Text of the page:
Like Wi-Fi, Bluetooth technology is also a radio-based, wireless technology. It was designed to replace the cables that many devices use to communicate with each other, but it actually wasn't meant to be used for the Internet because it operates at a much slower speed than Wi-Fi0.721 megabits per second (Mbps) for Bluetooth versus 11 Mbps for 802.11b Wi-Fiand it has a much shorter range: only 30 feet versus 150 feet for 802.11b.
Bluetooth replaces low-speed data cables the most effectively. For instance, some cell phones have replaced the wire connecting their headsets with wireless Bluetooth headsets. This way your phone can remain in your purse, briefcase, or pocket while you walk down the street seemingly having a conversation with your invisible friend. Bluetooth also works well with keyboards and mice because it easily handles the relatively small amount of data transferred between these input devices and a computer.
Bluetooth has become much more than just a cable-eliminating technology, however. It also allows "ad hoc" networking. Bluetooth-enabled laptops can become aware of each other when they get within a certain range, allowing you to set up your own Bluetooth network. If you came within radio range of a Bluetooth-enabled printer, suddenly your device has the ability to print! You could print from your mobile phone, laptop computer, or PDA. These ad hoc, temporary networking arrangements happen automatically once the devices have been paired, or authorized to access and utilize the services of each other. After pairing the devices, they will "automagically" handshake and work happily together as long as they are within wireless earshot of each other.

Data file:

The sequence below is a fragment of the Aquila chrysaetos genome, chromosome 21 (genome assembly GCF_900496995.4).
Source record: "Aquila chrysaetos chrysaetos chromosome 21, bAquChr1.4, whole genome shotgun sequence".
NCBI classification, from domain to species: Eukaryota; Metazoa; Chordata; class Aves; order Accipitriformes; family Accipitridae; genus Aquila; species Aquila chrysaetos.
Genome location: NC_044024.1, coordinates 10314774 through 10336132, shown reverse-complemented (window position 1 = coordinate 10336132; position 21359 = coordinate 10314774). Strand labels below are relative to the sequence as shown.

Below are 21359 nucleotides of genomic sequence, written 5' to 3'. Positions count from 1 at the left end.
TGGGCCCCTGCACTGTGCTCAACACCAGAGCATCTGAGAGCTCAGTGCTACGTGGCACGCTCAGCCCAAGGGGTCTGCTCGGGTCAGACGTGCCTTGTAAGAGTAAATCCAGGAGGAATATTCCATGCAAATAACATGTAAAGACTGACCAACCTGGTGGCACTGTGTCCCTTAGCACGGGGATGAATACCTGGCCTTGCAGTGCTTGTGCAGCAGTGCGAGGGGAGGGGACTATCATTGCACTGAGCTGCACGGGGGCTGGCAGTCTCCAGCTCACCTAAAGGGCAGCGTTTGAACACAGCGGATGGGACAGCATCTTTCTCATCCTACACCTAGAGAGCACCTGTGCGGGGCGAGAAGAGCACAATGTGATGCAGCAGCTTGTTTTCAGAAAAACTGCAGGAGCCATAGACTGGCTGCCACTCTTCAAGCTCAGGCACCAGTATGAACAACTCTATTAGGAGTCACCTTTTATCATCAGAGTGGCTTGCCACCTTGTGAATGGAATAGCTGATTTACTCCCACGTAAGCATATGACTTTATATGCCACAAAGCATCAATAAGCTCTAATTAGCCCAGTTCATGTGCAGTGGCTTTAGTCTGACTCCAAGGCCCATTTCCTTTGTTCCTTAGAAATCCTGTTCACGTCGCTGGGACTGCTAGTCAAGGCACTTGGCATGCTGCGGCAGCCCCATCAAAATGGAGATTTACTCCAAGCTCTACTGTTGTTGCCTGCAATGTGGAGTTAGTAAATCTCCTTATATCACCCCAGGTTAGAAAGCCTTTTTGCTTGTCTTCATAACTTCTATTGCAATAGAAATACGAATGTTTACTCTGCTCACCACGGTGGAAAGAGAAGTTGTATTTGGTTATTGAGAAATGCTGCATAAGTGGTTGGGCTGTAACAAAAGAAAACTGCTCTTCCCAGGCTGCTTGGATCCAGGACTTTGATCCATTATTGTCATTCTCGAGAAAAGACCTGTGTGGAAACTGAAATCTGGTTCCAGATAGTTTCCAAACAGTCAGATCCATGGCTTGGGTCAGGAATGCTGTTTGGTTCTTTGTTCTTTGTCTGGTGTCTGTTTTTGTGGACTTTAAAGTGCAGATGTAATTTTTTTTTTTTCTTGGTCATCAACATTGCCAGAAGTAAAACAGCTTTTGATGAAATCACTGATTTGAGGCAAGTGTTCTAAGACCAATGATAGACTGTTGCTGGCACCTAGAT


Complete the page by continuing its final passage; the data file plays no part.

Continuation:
The most amazing use of Bluetooth, though, is turning your cell phone into your laptop's modem. But first, both devices have to have Bluetooth enabled.
To check your laptop for Bluetooth capability